China's market regulator has pledged to crack down on market manipulation after rumours that foreign short-sellers were behind recent share price plunges.
Chinese markets were among the world's best performers earlier this year, with Shanghai rising more than 150 percent over 12 months in a spectacular borrowing-fuelled bull run until it peaked on June 12.
But it has since lost almost 30 percent of its value, putting it firmly in bear market territory.
The China Securities Regulatory Commission (CSRC) will launch a special task force to investigate market manipulation, it said in a statement late Thursday.
The comments came after accusations on Chinese social media that overseas investors were driving prices down by short-selling mainland stocks -- although analysts say the plunges were triggered by concerns over valuations and restrictions on margin trading.
Margin investors only need to deposit a small proportion of the value of their trade, potentially generating bigger profits but also exposing themselves to bigger losses.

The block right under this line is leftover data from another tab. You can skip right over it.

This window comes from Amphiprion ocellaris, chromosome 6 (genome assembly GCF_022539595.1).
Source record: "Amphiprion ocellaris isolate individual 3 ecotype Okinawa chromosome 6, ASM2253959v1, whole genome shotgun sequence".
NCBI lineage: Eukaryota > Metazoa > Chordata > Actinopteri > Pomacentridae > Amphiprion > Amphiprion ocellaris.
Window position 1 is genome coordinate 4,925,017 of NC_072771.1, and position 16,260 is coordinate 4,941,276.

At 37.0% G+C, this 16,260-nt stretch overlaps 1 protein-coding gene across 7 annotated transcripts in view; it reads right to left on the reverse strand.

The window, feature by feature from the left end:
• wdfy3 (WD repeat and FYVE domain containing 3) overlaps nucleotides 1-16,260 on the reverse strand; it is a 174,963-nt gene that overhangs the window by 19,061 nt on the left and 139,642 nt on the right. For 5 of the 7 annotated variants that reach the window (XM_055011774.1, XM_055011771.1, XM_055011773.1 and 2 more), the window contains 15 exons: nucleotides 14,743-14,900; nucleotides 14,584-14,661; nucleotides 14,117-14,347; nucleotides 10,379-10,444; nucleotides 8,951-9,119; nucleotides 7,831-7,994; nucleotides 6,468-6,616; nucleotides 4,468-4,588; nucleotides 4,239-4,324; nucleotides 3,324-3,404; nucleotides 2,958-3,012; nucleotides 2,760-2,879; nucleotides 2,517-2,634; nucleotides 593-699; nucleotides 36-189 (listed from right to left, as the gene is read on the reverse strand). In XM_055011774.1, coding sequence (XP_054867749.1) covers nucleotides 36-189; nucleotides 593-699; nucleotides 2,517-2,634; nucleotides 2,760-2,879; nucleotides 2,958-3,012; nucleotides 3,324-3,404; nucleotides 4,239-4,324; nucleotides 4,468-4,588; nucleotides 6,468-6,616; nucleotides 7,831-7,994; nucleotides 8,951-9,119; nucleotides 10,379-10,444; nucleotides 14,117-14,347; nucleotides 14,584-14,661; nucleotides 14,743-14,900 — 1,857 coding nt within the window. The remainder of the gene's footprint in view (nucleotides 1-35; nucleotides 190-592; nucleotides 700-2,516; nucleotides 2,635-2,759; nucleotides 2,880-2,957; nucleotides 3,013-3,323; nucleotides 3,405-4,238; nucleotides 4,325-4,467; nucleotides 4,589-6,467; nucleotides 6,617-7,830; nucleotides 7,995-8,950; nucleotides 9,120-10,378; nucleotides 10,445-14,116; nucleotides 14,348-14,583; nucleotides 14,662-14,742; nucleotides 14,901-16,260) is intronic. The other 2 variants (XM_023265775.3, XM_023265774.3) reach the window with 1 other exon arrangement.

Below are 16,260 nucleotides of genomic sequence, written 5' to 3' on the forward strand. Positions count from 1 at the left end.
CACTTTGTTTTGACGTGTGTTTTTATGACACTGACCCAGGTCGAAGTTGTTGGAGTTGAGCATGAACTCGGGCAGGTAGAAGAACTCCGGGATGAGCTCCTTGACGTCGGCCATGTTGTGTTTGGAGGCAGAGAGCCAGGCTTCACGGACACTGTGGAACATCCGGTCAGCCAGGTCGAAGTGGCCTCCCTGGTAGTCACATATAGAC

Interventions by authorities including a surprise interest rate cut at the weekend -- the fourth since November -- and relaxing the margin trade rules have failed to arrest the declines.
The market regulator said it will base its investigation on reports of abnormal market movement from the stock market and futures exchanges.
But an editorial in the Global Times, which is affiliated with the Communist Party mouthpiece People's Daily, denied that overseas investors -- who have limited access to the markets -- were capable of manipulating Chinese bourses.
"Foreign capital has only a small part of the Chinese stock market," it said. "Large-scale short selling by foreign investors in the Chinese stock market has not appeared and is an unlikely scenario."
"Not falling for conspiracy theories can help us objectively analyse why there was a stock market slump," it added.
Chinese exchanges' core problem was internal, it said, "as defects in the system enable speculation instead of normal investment to dominate the stock market sometimes".
China's central bank chief Zhou Xiaochuan on Thursday said that the People's Bank of China will "hold the bottom line of not letting a regional financial crisis happen".